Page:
‘We’re always there to help’: Meet the Langstone lifeboat volunteer recognised in the New Years Honours list for decades of dedication to maritime safety

A LIFEBOAT volunteer from Langstone who has spent nearly three decades saving lives across the Solent coast has been awarded a British Empire Medal – and says volunteering is ‘a way of life’.

Tuesday, 4th January 2022, 4:21 pm

Hamble Lifeboat manager Stephen Emery, 69, has been named in the 2022 New Years Honours List, receiving a medal for his services to maritime safety.

Steve, who worked as an electronics engineer before retiring five years ago, said: ‘I started with Hamble Lifeboat as a crewman in 1996 - I had done some sailing and knew a bit about boats, but found out very quickly how little I did know.

‘I did some training with the lifeboat service and became a coxswain after a few years.

Stephen Emery has been awarded a BEM

‘I remained as a coxswain for 19 years until I thought it was a younger man’s game and took on the role of operations manager and as a trustee as a charity.

‘I oversee the fundraising - we have a team of capable people, and I’m responsible for the operational side.

‘I’m still fairly hands-on.’

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From 1993, Steve spent three years at the HM Coastguard radio desk, helping to co-ordinate rescues, before moving to Hayling Coastguard.

‘I did that in parallel with Hamble Lifeboat’, he explained.

Thousands of people have been assisted by the Hamble Lifeboat team during Steve’s time as a volunteer.

He said: ‘2021 was the busiest year for some time - we did 122 incidents. That involved approximately 200 people in terms of the assistance provided.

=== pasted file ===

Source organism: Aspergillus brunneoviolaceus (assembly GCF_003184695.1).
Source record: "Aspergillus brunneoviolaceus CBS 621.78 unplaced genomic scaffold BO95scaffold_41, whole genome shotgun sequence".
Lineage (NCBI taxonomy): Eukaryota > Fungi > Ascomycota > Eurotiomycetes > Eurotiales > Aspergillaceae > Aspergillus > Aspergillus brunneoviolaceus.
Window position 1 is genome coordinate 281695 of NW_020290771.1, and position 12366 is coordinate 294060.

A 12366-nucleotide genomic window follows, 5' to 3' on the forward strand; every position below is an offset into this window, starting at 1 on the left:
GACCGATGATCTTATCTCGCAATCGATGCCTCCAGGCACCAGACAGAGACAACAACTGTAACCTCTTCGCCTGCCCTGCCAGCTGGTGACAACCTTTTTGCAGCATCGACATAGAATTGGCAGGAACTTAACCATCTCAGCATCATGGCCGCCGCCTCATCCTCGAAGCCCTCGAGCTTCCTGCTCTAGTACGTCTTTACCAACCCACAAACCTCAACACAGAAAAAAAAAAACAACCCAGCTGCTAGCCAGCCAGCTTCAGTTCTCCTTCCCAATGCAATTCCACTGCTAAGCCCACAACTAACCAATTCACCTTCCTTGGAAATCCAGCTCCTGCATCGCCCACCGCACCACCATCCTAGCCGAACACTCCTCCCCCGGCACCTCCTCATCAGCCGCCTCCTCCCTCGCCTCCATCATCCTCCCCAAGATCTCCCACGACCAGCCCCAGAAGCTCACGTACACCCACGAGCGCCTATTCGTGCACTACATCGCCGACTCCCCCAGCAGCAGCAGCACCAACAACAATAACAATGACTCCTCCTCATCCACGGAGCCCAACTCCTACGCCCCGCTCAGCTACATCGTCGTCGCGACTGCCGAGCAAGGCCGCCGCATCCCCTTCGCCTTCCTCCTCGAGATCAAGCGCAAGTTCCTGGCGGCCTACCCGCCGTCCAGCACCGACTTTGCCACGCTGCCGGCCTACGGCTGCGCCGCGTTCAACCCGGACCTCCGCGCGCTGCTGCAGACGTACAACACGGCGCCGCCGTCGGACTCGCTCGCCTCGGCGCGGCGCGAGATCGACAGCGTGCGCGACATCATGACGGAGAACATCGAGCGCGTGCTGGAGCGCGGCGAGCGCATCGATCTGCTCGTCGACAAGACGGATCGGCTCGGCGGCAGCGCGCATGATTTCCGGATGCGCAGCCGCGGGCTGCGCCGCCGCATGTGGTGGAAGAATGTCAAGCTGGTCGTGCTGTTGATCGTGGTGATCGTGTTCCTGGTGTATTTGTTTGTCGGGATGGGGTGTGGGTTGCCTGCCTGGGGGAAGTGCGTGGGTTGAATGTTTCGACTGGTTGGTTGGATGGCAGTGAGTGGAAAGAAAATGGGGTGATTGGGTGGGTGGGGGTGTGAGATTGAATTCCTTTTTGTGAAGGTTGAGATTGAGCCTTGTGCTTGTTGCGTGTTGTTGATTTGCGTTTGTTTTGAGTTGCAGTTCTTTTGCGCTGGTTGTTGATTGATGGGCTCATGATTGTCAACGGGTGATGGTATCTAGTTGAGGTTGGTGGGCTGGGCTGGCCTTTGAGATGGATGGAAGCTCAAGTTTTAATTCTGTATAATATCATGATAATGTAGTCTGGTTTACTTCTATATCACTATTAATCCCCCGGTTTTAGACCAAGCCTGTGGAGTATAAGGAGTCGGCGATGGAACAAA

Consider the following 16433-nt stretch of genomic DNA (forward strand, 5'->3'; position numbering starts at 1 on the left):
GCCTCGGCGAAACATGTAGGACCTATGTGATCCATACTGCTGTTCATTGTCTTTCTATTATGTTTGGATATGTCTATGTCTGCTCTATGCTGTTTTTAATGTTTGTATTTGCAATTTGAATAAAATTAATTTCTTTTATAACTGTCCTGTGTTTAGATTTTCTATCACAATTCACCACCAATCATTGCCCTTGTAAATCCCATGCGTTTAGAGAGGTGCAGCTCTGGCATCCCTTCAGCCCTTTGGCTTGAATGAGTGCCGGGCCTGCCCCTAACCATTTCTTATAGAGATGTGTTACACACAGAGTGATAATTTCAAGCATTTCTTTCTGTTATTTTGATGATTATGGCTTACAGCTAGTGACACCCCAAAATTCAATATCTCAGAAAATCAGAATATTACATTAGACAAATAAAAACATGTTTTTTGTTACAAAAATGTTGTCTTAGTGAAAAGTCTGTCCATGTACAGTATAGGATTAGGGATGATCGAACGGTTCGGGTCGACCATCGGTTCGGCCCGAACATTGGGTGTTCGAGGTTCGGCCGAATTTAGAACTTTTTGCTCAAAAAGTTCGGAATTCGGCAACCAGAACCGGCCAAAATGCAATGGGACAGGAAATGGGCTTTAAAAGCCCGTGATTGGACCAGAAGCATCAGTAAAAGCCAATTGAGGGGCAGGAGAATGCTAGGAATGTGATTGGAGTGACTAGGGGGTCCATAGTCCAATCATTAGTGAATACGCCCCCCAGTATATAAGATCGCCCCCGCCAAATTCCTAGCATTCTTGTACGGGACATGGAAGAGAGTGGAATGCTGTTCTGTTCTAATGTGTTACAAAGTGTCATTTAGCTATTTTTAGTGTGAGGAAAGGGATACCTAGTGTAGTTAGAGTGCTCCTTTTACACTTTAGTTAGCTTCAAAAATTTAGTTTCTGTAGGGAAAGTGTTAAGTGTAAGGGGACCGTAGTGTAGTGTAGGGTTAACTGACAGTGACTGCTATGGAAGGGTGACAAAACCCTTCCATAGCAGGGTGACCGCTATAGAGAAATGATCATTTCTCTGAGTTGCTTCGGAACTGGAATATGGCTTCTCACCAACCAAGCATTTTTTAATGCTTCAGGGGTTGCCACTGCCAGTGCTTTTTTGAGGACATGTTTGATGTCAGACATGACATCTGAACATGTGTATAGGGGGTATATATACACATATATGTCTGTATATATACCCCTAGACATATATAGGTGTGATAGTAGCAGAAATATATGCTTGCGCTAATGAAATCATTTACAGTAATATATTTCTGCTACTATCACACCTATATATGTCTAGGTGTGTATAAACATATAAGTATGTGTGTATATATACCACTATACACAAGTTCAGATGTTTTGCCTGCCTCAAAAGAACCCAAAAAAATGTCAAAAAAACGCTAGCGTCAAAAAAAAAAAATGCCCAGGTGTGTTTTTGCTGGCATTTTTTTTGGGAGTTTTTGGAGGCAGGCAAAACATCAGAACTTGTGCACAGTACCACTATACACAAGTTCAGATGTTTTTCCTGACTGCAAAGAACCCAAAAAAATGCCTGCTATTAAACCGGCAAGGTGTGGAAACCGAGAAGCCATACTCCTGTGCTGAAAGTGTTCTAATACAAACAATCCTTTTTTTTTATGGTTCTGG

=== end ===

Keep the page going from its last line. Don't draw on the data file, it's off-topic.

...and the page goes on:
‘Over the last 25 years, the lifeboat’s been tasked to 110-120 incidents a year involving a few hundred people.

‘We have a very good crew.’

The lifeboat team helps people across central Solent and Southampton waters, and the Rivers Hamble, Itchen, and Test.

‘Hamble Lifeboat is an independent lifeboat, it’s not part of the RNLI, so we get involved in fundraising and aspects of running a charity as well as doing rescue work which is primarily what we’re there for,’ Steve said.

A resident of Langstone for 30 years, Steve, who lives with his wife Sue, added: ‘It’s become a way of life, having been involved in search and rescue for so many years - it causes you to look at things in a slightly different way.

‘Most people don’t think twice about it until something untoward happens. We’re always there to help.’

The lifeboat team face a number of challenges, and have had to adapt over the last two years to continue safely running the service.

Steve said: ‘Over the last 18 months, it’s been keeping service running within the Covid restrictions - and we have kept it running, although we’ve curtailed our training and operate with the minimum number of crew.’

Despite the difficulties, Steve said that his favourite thing about volunteering is ‘helping people’.

‘When we come back and we’ve got somebody onboard that we’ve saved, that’s really what it’s all about,’ he said.

It was a surprise for Steve when a letter from the cabinet office arrived just before Christmas, asking if he would accept the BEM.

Steve said: ‘I’m really proud to have been chosen for that honour. Really, it’s representing Hamble Lifeboat - that’s the driving force behind it. I was really pleased to be nominated and chosen.’

Steve also wanted to pay his respects to the person who encouraged him to join the Hamble Lifeboat team.

He said: ‘The reason I joined Hamble Lifeboat was that in 1996 when I was working in the rescue centre at Lee-on-the-Solent, the then-chief coxswain invited me to join Hamble Lifeboat.

‘His name was Colin Olden and he was awarded the MBE many years ago. He passed away in November.’

A message from the Editor, Mark Waldron

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